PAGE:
- The Washington Times - Friday, April 13, 2007

NEW BRUNSWICK, N.J. (AP) — Rutgers women’s basketball coach C. Vivian Stringer said today the team had accepted radio host Don Imus’ apology. She said he deserves a chance to move on but hopes the furor his racist and sexist insult caused will be a catalyst for change.

“We, the Rutgers University Scarlet Knight basketball team, accept — accept — Mr. Imus’ apology, and we are in the process of forgiving,” Miss Stringer read from a team statement a day after the women met personally with Mr. Imus and his wife.

“We still find his statements to be unacceptable, and this is an experience that we will never forget,” she said.

The team had just played for the National Collegiate Athletic Association national championship and lost when Mr. Imus called the players “nappy-headed hos” on his nationally syndicated radio show. The statement outraged listeners and set off a national debate about taste and tolerance. It also led to his firing yesterday by CBS.

“These comments are indicative of greater ills in our culture,” Miss Stringer said. “It is not just Mr. Imus, and we hope that this will be … a catalyst for change. Let us continue to work hard together to make this world a better place.”

Mr. Imus was in the middle of a two-day radio fundraiser for children’s charities when he was dropped by CBS. His wife took over the show today and also talked about the meeting with the Rutgers players.

“They gave us the opportunity to listen to what they had to say and why they’re hurting and how awful this is,” author Deirdre Imus said.

“He feels awful,” she said of her husband. “He asked them, ‘I want to know the pain I caused, and I want to know how to fix this and change this.’”

Mrs. Imus also said the Rutgers players have been receiving hate e-mail, and she demanded that it stop. She told listeners, “If you must send e-mail, send it to my husband,” not the team.

“I have to say that these women are unbelievably courageous and beautiful women,” she said.

Miss Stringer declined to discuss the hate mail today. Rutgers team spokeswoman Stacey Brann said the team had received “two or three e-mails” but also had received “over 600 wonderful e-mails.”

The team’s goal was never to get Mr. Imus fired, Miss Stringer said. “It’s sad for anyone to lose their job,” she added.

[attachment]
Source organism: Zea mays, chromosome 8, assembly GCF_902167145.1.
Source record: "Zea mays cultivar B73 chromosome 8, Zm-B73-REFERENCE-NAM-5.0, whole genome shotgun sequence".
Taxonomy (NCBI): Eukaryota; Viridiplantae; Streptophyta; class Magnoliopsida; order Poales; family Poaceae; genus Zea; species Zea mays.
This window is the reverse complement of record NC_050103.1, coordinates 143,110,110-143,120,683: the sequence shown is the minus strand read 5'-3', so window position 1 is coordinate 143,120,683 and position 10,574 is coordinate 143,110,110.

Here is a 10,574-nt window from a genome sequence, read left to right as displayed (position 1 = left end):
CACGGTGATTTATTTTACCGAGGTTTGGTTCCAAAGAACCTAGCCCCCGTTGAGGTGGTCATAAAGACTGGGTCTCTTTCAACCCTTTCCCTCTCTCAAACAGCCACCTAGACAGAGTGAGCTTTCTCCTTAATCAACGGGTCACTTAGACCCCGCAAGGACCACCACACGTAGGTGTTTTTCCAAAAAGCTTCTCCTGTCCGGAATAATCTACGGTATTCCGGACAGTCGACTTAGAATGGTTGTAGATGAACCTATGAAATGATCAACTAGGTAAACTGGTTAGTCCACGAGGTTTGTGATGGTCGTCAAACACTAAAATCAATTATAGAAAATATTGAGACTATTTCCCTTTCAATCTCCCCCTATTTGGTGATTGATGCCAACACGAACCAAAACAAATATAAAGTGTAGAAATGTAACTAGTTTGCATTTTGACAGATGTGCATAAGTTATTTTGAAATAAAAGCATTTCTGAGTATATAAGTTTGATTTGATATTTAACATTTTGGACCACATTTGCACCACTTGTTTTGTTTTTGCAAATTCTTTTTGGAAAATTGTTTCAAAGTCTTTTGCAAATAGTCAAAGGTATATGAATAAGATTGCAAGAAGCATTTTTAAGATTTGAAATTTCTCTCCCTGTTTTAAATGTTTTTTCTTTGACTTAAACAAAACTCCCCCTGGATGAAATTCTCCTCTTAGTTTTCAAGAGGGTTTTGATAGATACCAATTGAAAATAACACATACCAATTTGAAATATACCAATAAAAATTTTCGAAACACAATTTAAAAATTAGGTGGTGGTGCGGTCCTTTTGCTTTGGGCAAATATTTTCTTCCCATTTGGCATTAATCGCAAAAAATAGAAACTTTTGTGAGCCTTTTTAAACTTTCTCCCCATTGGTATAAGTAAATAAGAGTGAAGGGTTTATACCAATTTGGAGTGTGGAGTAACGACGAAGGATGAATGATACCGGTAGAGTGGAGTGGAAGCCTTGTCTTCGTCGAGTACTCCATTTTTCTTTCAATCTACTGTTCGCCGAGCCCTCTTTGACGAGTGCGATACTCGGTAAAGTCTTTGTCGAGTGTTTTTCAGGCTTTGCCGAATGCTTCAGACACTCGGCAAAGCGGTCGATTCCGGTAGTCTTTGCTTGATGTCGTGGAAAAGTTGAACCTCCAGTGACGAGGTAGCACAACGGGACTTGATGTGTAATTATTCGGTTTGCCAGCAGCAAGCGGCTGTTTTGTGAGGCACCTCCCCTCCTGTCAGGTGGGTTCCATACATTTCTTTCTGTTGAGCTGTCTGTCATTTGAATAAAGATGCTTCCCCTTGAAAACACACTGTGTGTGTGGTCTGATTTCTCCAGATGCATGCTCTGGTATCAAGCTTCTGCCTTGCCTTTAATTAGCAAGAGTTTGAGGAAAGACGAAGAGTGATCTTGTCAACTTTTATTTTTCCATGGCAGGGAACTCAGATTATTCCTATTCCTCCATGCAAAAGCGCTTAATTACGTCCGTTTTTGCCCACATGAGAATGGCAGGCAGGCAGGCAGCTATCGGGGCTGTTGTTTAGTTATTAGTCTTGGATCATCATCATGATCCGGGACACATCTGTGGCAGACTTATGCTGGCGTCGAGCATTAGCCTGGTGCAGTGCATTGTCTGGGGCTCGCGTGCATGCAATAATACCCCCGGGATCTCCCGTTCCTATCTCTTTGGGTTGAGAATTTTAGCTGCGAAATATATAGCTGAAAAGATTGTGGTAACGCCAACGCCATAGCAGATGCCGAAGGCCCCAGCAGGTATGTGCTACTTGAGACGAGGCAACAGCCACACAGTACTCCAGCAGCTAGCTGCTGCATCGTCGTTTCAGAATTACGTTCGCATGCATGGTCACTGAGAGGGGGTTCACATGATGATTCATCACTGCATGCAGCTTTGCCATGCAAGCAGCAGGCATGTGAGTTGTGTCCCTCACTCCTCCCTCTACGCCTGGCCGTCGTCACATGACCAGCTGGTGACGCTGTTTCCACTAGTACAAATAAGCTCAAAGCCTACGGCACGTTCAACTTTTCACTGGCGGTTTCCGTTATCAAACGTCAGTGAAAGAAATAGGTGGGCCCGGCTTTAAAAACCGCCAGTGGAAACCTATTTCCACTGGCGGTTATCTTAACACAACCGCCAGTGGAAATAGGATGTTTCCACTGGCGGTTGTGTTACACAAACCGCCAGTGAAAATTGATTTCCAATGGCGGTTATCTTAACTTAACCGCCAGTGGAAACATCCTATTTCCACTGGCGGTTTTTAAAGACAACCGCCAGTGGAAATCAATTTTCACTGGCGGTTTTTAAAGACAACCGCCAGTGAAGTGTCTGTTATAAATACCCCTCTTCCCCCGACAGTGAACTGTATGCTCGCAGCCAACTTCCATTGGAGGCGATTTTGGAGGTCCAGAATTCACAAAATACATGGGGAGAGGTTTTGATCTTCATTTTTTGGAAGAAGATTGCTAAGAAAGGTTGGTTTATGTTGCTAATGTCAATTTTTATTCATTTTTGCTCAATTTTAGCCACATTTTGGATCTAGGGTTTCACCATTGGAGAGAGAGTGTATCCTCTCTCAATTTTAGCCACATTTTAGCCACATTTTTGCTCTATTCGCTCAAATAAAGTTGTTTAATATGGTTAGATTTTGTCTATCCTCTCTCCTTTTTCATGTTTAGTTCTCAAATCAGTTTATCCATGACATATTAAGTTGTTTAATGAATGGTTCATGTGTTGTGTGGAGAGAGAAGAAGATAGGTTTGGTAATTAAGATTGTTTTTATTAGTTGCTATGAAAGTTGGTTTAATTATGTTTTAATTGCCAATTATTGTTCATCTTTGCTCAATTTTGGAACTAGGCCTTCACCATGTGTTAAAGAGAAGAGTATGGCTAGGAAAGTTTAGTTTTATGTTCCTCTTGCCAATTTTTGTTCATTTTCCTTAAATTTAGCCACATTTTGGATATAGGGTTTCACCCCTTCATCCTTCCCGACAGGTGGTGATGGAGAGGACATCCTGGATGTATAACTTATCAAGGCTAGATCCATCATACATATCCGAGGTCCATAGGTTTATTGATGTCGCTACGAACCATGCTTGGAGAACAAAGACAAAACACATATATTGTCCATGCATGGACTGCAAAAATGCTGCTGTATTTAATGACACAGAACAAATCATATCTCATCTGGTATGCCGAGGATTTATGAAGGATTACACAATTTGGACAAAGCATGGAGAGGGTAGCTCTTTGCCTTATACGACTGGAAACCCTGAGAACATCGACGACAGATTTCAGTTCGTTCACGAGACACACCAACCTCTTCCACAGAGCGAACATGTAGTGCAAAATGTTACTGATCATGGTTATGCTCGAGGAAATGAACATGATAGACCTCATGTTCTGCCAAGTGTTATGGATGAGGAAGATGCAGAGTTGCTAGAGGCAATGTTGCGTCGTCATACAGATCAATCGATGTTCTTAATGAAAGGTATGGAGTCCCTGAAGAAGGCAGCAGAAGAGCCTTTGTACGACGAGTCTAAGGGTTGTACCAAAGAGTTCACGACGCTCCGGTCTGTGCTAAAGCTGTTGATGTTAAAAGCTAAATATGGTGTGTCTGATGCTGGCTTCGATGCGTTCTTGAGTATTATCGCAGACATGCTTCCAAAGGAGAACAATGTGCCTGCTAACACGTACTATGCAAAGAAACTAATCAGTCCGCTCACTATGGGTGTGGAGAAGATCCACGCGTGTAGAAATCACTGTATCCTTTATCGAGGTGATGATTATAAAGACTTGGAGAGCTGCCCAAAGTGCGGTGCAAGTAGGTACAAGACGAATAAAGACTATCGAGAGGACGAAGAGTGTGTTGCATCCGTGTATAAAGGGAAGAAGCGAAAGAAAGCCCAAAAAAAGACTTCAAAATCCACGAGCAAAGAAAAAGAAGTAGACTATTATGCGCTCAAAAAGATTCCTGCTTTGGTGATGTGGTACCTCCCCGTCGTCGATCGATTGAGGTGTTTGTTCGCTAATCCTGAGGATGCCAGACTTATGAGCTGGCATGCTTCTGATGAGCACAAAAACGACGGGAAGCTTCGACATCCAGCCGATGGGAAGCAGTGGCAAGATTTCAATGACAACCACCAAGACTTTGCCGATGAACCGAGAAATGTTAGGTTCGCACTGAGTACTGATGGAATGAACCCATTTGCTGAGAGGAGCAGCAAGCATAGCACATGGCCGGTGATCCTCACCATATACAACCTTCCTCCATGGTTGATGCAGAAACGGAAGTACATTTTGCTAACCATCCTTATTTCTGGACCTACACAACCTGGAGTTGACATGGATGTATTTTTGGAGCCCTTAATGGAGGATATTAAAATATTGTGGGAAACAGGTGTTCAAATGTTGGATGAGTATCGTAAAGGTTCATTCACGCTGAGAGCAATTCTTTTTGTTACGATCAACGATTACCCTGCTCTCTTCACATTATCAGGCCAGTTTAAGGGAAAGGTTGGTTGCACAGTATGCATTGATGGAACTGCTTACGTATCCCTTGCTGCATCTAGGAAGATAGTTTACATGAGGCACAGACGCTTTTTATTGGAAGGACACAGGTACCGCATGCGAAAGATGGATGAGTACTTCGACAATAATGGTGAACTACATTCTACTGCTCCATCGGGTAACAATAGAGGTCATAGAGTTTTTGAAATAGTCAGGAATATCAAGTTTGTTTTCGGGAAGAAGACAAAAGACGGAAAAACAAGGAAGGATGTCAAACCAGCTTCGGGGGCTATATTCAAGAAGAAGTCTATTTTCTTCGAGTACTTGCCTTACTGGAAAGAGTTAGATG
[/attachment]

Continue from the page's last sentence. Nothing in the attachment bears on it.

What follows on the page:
Mr. Imus apologized on the air late last week and also tried to explain himself to the Rev. Al Sharpton’s radio audience, appearing alternately contrite and combative. Nevertheless, many of his advertisers bailed in disgust, particularly after the Rutgers women spoke publicly of their hurt.

A week after the remark, MSNBC said on Wednesday that it would no longer televise the show. CBS fired Mr. Imus yesterday from the radio show he has hosted for nearly 30 years.

“He has flourished in a culture that permits a certain level of objectionable expression that hurts and demeans a wide range of people,” CBS Corp. Chief Executive Leslie Moonves said in a memo to his staff.

Mr. Sharpton today praised Mr. Moonves’ decision and said it was time to change the culture of publicly degrading other people. “I think we’ve got to really use this to really stop this across the board,” he told CBS’ “The Early Show.”

Some Imus fans, however, considered the radio host’s punishment too harsh.

Mike Francesa, whose WFAN sports show with partner Chris Russo is considered a possible successor to “Imus in the Morning,” said he was embarrassed by the company. “I’m embarrassed by their decision. It shows, really, the worst lack of taste I’ve ever seen,” he said.

Losing Mr. Imus will be a financial hit to CBS Radio, which also suffered when Howard Stern left for satellite radio. The program earns about $15 million in annual revenue for CBS, which owns Mr. Imus’ home radio station WFAN-AM and manages Westwood One, the company that syndicates the show nationally for WFAN.

The show’s charity fundraiser had raised more than $1.3 million yesterday before Mr. Imus learned that he had lost his job. The total grew today to more than $2.3 million for Tomorrows Children’s Fund for children with cancer and serious blood disorders, CJ Foundation for SIDS, and the Imus Ranch for children with cancer, Mrs. Imus said. The annual event has raised more than $40 million since 1990.


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